Back to Rob’s and my brush with a multilevel marketing scheme…our would-be sponsors came over as planned. They revealed to us the Secret Name of Amway (which wasn’t a surprise: a friend had clued us in ahead of time), demoed some products, gave us a catalog from which we could order more, and explained how we could become Amway distributors ourselves.

To be polite, we bought some cleaning fluid (it was more expensive, and worked no better, than the stuff we’d gotten at the supermarket), and said we’d consider it. I think Rob actually may have, for about five seconds. When they followed up a few days later, we told them we weren’t interested. To their credit, they took us at our word. We never heard from them again. 

Thus speaketh the Mighty Beware. Namaste.


  1. Wow! Now all I need to do is build a time machine to go back to 2007 and avail of this wonderful offer! All donations are welcome!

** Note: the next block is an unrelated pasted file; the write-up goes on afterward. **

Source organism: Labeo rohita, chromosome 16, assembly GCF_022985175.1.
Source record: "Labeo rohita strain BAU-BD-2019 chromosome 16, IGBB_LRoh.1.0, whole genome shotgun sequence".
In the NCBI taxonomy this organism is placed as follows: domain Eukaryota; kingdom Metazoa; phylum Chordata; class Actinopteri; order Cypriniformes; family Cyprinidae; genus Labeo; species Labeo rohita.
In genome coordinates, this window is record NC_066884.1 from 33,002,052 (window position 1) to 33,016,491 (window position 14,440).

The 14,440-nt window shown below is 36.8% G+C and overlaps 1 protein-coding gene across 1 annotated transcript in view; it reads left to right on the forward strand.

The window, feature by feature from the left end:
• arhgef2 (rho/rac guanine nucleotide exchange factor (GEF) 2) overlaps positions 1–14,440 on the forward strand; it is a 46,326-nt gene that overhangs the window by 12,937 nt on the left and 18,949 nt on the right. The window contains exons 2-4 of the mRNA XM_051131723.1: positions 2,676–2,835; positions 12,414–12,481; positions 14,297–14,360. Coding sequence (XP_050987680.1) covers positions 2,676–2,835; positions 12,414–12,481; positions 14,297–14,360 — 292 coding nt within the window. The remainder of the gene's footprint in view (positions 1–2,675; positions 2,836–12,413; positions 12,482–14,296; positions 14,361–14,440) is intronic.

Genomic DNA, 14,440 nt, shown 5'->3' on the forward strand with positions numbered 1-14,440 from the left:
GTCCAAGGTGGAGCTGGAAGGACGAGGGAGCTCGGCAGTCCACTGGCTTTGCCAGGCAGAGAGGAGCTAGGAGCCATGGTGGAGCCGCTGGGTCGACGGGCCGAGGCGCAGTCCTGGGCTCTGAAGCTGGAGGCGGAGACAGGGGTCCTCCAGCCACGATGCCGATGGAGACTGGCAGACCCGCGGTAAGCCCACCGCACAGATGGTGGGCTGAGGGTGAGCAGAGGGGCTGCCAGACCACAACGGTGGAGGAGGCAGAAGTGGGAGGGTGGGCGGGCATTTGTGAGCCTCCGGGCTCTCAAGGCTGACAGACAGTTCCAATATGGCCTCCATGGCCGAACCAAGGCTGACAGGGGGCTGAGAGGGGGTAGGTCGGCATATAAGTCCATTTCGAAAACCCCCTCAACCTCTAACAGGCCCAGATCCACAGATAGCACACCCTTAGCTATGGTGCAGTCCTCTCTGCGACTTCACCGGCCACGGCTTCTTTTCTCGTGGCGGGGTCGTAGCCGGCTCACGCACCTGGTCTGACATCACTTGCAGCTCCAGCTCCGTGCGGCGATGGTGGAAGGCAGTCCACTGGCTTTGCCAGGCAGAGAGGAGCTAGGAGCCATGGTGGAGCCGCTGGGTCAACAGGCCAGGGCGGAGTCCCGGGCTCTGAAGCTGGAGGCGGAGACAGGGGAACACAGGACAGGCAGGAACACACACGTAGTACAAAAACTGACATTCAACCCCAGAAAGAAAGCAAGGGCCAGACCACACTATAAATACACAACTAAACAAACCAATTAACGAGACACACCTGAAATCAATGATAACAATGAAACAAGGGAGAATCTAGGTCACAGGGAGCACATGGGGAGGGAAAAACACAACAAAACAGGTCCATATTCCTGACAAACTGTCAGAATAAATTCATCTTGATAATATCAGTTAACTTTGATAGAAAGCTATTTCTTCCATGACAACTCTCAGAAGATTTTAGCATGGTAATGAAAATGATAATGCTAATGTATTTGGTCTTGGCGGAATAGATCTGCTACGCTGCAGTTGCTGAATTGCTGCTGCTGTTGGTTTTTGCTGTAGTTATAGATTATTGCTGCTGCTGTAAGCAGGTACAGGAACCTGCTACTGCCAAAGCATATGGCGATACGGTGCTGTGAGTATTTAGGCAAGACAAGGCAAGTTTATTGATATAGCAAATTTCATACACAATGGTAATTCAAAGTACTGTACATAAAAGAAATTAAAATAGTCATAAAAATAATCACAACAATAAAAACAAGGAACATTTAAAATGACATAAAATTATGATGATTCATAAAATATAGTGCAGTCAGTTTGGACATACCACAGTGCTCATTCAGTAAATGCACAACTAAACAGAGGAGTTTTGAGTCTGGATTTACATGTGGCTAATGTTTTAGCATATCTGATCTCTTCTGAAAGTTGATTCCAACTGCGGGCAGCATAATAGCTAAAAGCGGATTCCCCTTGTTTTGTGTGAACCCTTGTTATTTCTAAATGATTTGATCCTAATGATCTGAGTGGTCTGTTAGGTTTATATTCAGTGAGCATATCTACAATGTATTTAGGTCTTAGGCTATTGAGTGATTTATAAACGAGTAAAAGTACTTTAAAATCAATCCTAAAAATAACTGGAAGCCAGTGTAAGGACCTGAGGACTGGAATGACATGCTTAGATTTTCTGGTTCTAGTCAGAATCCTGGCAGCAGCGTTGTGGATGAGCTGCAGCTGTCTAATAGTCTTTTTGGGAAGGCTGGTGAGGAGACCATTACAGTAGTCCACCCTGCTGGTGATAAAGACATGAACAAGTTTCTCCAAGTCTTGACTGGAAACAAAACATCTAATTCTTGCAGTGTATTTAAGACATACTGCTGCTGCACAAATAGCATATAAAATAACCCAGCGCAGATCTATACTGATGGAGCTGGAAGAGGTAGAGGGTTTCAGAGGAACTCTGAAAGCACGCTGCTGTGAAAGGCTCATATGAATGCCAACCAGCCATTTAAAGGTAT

2. Why, gosh! I want in on the ground floor! Where do I sign up? TAKE MY MONEY!

    Thank you; I had no idea there is/are pyramid schemes for books, though one could have guessed there are.

    One of my roommates was deceived by the “Juice++” scam, even after I warned her it was a scam. 🙁 But then, she told me I am autistic because I was vaccinated. Ugh.

    Many years ago there was a “sex booster” MLM that I learned about by viewing an “associate’s” video on YouTube. The “associate” was morbidly obese, old, bald, and toad-like: he bragged of using the product successfully as a date-rape drug by putting it in a girls’ and women’s coffee. The FDA issued a warning to not use the product. (I made a reply video where I roasted the barstid by using comedy.”

    As you noted—- ‘taint the product that is important: it’s the vile scam itself.

Leave a Reply

OCTOBER 16, 2007

Worthy Causes

OCTOBER 19, 2007

The Chutzpah of Anomalos Publishers